A house in Hampshire has been invaded by bamboo from a neighbouring property. The invasive plant emerged in the living room, study, hall, and kitchen – resulting in over £100k in repairs.
The bamboo originally formed part of a garden edging idea in a neighbour's garden. It had been planted directly into the ground to form a screen.
Bamboo growing through Hampshire house
Hidden below the surface of the house, it began to develop a vast network of rhizomes. These underground plant stems eventually burst up through the concrete floor.
‘This is the worst case of bamboo encroachment and damage to property I’ve ever seen in this country,’ says Nic Seal, founder of Environet UK. He explains that the homeowners suffered a huge financial cost. Plus, they had to vacate their home for several months.
The entire ground floor of the house had to be dug up in order to excavate the hundreds of metres of bamboo runners underneath. 'Running' varieties of bamboo form lateral shoots that can travel over 1o metres.
Their ability to penetrate brickwork, drains, cavity walls and patios means they can cause more damage than Japanese knotweed, which is well known for devaluing houses if found nearby. Gardeners have long been warned of the risks with bamboo, but it remains a popular garden idea.
'I would urge anyone considering planting bamboo to think twice,' comments Nic. 'And if you already have it growing in your garden, take action now to ensure it’s properly contained.’
You can prevent bamboo from spreading in your garden by choosing a clumping variety, rather than a running variety. Look for Bambusa, available at Amazon or Chusquea.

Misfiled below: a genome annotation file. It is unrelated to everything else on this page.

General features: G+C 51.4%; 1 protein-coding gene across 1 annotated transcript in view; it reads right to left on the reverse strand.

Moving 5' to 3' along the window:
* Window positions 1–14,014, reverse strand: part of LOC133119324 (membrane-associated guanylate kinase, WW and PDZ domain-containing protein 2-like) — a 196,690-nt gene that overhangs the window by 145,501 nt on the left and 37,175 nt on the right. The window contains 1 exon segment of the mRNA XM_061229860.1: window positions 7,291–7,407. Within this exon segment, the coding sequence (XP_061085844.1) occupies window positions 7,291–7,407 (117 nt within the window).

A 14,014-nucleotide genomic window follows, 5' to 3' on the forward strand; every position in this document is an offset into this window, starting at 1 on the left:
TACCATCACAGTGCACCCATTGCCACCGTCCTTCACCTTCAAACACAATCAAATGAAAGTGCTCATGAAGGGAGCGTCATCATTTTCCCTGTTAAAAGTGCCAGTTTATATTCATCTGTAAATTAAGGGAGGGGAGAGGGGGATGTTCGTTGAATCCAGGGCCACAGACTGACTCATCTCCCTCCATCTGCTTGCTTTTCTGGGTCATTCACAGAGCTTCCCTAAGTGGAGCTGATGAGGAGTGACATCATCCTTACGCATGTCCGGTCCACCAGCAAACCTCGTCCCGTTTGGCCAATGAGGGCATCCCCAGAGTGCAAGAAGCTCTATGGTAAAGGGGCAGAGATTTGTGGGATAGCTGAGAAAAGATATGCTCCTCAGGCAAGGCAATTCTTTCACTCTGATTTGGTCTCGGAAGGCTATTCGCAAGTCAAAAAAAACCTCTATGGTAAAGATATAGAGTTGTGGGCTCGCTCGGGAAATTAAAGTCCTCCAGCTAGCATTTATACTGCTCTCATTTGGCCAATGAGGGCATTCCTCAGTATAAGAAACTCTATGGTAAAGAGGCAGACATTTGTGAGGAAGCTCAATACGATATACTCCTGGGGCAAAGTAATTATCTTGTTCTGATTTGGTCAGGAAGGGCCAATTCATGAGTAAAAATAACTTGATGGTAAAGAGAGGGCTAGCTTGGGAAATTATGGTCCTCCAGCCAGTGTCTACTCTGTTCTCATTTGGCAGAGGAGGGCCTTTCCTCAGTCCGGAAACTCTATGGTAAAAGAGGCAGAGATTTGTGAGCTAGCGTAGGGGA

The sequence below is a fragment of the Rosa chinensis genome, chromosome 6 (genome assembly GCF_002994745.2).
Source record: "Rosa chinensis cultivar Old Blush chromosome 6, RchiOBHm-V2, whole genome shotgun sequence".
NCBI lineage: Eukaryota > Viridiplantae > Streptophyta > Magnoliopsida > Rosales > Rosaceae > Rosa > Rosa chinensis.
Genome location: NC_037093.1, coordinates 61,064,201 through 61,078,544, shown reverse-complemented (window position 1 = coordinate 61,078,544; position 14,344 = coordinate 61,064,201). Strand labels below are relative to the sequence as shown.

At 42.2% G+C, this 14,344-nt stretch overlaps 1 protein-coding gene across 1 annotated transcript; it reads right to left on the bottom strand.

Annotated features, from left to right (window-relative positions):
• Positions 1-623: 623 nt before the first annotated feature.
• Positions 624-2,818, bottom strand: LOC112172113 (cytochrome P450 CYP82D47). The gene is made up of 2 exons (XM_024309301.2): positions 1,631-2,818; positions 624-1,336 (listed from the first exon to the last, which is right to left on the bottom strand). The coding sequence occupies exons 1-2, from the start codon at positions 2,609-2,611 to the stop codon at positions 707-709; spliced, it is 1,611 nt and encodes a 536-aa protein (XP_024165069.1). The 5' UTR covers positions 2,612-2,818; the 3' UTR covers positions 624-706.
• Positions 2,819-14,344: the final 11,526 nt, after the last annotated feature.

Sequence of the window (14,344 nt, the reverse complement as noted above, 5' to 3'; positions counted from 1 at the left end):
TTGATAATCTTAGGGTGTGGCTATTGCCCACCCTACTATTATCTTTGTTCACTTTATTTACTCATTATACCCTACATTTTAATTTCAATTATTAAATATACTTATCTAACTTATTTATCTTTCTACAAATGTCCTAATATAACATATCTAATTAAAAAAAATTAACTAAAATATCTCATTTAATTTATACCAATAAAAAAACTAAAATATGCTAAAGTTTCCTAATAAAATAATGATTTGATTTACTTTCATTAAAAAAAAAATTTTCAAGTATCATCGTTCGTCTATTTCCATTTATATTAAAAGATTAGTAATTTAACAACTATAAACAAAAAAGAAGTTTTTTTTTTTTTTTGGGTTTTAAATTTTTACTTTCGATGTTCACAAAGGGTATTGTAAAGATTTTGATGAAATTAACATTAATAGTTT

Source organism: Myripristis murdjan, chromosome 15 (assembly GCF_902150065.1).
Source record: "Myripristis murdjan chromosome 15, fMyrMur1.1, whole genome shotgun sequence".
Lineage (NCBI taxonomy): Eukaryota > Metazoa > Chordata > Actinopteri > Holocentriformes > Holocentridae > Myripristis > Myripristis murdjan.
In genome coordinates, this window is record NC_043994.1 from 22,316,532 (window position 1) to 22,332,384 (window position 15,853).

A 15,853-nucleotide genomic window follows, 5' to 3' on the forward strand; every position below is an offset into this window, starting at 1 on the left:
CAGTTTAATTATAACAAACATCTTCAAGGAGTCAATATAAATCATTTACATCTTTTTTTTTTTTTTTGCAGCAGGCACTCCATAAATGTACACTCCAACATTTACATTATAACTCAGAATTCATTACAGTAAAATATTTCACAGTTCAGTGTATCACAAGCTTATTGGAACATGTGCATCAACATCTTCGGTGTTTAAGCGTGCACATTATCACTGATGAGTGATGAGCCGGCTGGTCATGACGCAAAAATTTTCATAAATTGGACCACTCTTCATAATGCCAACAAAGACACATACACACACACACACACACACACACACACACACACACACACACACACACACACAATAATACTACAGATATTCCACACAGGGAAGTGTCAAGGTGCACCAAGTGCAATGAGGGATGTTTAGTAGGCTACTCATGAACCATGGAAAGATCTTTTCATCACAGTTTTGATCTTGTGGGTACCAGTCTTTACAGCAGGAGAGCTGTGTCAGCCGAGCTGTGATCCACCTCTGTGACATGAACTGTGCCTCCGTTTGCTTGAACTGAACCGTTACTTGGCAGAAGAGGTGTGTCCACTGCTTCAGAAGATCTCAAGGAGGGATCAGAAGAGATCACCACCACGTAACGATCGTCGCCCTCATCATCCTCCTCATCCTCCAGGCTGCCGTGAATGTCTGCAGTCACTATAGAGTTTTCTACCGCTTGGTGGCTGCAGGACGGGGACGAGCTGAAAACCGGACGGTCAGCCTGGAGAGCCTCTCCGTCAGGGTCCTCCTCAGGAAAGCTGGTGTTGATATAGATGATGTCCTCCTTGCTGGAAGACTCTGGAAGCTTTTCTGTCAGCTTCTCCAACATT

Always plant bamboo in a container or a strong pot – never directly into the ground or you'll risk a similar The Day of the Triffids-style invasion. As well as buying the right type of bamboo and planting it in a pot, you'll need to take steps to maintain it.
It's a good idea to prune your bamboo hard and regularly, at least every spring. Bamboo is considered a pretty low-maintenance plant, making it an easy garden idea – as long as you keep it in check.
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Millie Hurst was Senior Content Editor at Ideal Home from 2020-2022, and is now Section Editor at Homes & Gardens. Before stepping into the world of interiors, she worked as a Senior SEO Editor for News UK in both London and New York. You can usually find her looking up trending terms and finding real-life budget makeovers our readers love. Millie came up with the website's daily dupes article which gives readers ways to curate a stylish home for less.
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